Bringing home a new baby is a big adjustment and can feel overwhelming for parents, particularly when it comes to safety.
While certain statistics can be alarming — there are approximately 3,600 sudden unexpected infant deaths yearly in the U.S., according to the most recent government statistics — parents can take comfort in knowing that following safe sleep practices can go a long way towards prevention, say experts.
The three commonly reported types of such infant deaths, according to the Centers for Disease Control and Prevention (CDC) are Sudden Infant Death Syndrome (SIDS), accidental suffocation and strangulation in bed, and deaths from unknown causes.
October is SIDS Awareness Month and the perfect time to understand the differences between SIDS and suffocation — and, more importantly, to learn best safe sleep practices.
While not every infant death is preventable, there are ways to lower risks, especially when it comes to suffocation while sleeping.
• Always place babies on their backs for sleep, for both naps and night sleeping. A baby’s gag reflex and anatomy will help prevent choking, as opposed to those babies who sleep on their stomachs or sides.
• Babies should always sleep on firm surfaces, such as a mattress in a properly approved crib or bassinet, covered by a fitted sheet, not a blanket. This lowers risk of suffocation and SIDS.
• Keep pillows and other soft objects out of your baby’s sleep area. Pillows, loose bedding and stuffed toys can raise suffocation risks.
• Don’t sleep with your baby in the same bed. A baby can sleep in your room, but not in an adult bed or on a chair or couch. Sharing a bed can risk strangulation, suffocation or wedging your baby between objects. Sharing a room (not a bed) may decrease the risk of SIDS by as much as 50 percent, according to the CDC.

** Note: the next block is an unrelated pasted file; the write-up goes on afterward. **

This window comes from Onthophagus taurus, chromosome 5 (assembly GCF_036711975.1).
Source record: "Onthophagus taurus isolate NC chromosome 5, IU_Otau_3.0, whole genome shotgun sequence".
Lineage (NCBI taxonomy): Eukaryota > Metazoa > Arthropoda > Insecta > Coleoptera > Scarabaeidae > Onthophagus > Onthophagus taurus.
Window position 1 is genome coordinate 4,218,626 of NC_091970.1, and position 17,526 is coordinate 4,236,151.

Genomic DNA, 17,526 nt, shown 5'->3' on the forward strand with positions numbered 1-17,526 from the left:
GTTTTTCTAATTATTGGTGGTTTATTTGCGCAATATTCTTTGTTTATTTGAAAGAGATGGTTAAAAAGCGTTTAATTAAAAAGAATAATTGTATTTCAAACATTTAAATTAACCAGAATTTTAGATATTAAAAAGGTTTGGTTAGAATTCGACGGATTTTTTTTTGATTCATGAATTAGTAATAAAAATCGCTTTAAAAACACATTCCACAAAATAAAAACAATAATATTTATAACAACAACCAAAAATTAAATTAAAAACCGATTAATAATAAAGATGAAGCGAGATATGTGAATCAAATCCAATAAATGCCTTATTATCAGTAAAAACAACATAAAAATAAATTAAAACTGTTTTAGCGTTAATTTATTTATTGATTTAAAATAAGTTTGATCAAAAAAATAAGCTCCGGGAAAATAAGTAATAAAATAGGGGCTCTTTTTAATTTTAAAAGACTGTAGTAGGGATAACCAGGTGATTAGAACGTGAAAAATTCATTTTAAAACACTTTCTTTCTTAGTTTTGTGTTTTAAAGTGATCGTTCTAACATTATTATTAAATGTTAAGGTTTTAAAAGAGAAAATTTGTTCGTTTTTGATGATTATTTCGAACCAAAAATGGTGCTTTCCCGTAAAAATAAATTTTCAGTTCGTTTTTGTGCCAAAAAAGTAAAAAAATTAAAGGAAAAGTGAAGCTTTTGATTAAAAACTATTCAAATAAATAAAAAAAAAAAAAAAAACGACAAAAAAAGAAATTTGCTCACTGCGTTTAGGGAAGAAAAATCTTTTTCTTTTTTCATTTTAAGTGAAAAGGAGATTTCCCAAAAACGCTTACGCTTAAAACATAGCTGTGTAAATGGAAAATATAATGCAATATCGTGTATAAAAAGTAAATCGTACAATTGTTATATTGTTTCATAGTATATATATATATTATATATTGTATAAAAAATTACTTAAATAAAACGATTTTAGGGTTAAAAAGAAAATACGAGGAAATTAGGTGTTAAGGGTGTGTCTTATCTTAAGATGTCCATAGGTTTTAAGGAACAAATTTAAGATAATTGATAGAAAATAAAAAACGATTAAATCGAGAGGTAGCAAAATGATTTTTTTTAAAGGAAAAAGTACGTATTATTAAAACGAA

• Never allow smoking near your baby, as this is a major SIDS risk factor.
The right sleep products are an essential part of keeping your baby safe. Many experts espouse the importance of choosing a firm, breathable crib mattress.
Most conventional, waterproof mattresses are covered with impermeable skins that prevent air circulation and increase suffocation risk, whereas a breathable alternative allows a baby to breathe safely even if he or she rolls over during sleep. For example, the revolutionary design of the fully breathable Newton Crib Mattress allows a baby to breathe right through it. An independent, blind, scientific study demonstrated that a baby gets 97 percent more air while breathing through a Newton mattress than on a traditional crib mattress. More information is available at www.newtonbaby.com.
“As a pediatrician and mom, knowing that my baby was safely sleeping on a breathable mattress gave me full peace of mind and brought all of us better sleep,” says Dr. Deena Blanchard, a New York-based pediatrician and mother.
While you can’t protect your baby from everything, it’s important to lower the risks that you can, and creating a safe sleeping environment is a great start.